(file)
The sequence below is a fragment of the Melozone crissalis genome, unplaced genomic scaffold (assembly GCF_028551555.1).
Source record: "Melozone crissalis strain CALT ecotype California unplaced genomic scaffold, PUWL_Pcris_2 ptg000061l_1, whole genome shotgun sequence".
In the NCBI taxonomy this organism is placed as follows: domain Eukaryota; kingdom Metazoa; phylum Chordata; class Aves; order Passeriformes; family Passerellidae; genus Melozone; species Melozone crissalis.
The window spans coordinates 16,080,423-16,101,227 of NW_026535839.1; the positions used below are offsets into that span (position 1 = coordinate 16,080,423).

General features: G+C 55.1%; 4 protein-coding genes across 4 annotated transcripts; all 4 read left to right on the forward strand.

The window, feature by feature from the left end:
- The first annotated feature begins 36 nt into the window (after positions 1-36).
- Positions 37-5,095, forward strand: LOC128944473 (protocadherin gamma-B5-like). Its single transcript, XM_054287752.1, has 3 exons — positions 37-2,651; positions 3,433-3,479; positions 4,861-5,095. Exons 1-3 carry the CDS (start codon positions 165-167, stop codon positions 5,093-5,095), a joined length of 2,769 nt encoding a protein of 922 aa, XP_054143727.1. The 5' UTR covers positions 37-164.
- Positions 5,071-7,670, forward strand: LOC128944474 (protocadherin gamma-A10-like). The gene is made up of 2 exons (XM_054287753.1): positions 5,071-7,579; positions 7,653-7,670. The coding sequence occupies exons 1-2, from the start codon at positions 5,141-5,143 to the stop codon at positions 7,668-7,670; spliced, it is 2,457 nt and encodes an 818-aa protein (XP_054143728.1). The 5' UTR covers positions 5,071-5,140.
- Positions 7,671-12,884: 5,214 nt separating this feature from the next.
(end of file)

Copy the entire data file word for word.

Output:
The sequence below is a fragment of the Melozone crissalis genome, unplaced genomic scaffold (assembly GCF_028551555.1).
Source record: "Melozone crissalis strain CALT ecotype California unplaced genomic scaffold, PUWL_Pcris_2 ptg000061l_1, whole genome shotgun sequence".
In the NCBI taxonomy this organism is placed as follows: domain Eukaryota; kingdom Metazoa; phylum Chordata; class Aves; order Passeriformes; family Passerellidae; genus Melozone; species Melozone crissalis.
The window spans coordinates 16,080,423-16,101,227 of NW_026535839.1; the positions used below are offsets into that span (position 1 = coordinate 16,080,423).

General features: G+C 55.1%; 4 protein-coding genes across 4 annotated transcripts; all 4 read left to right on the forward strand.

The window, feature by feature from the left end:
- The first annotated feature begins 36 nt into the window (after positions 1-36).
- Positions 37-5,095, forward strand: LOC128944473 (protocadherin gamma-B5-like). Its single transcript, XM_054287752.1, has 3 exons — positions 37-2,651; positions 3,433-3,479; positions 4,861-5,095. Exons 1-3 carry the CDS (start codon positions 165-167, stop codon positions 5,093-5,095), a joined length of 2,769 nt encoding a protein of 922 aa, XP_054143727.1. The 5' UTR covers positions 37-164.
- Positions 5,071-7,670, forward strand: LOC128944474 (protocadherin gamma-A10-like). The gene is made up of 2 exons (XM_054287753.1): positions 5,071-7,579; positions 7,653-7,670. The coding sequence occupies exons 1-2, from the start codon at positions 5,141-5,143 to the stop codon at positions 7,668-7,670; spliced, it is 2,457 nt and encodes an 818-aa protein (XP_054143728.1). The 5' UTR covers positions 5,071-5,140.
- Positions 7,671-12,884: 5,214 nt separating this feature from the next.